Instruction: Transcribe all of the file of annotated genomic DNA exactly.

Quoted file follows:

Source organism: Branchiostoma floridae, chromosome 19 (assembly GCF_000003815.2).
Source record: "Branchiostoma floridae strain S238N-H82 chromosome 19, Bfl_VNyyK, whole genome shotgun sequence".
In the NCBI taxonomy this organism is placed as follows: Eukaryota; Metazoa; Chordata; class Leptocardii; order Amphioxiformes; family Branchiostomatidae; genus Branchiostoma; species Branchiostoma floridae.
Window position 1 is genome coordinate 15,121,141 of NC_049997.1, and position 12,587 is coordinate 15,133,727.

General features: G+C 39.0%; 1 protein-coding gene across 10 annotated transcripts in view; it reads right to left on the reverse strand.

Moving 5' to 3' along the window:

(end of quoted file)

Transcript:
Source organism: Branchiostoma floridae, chromosome 19 (assembly GCF_000003815.2).
Source record: "Branchiostoma floridae strain S238N-H82 chromosome 19, Bfl_VNyyK, whole genome shotgun sequence".
In the NCBI taxonomy this organism is placed as follows: Eukaryota; Metazoa; Chordata; class Leptocardii; order Amphioxiformes; family Branchiostomatidae; genus Branchiostoma; species Branchiostoma floridae.
Window position 1 is genome coordinate 15,121,141 of NC_049997.1, and position 12,587 is coordinate 15,133,727.

General features: G+C 39.0%; 1 protein-coding gene across 10 annotated transcripts in view; it reads right to left on the reverse strand.

Moving 5' to 3' along the window: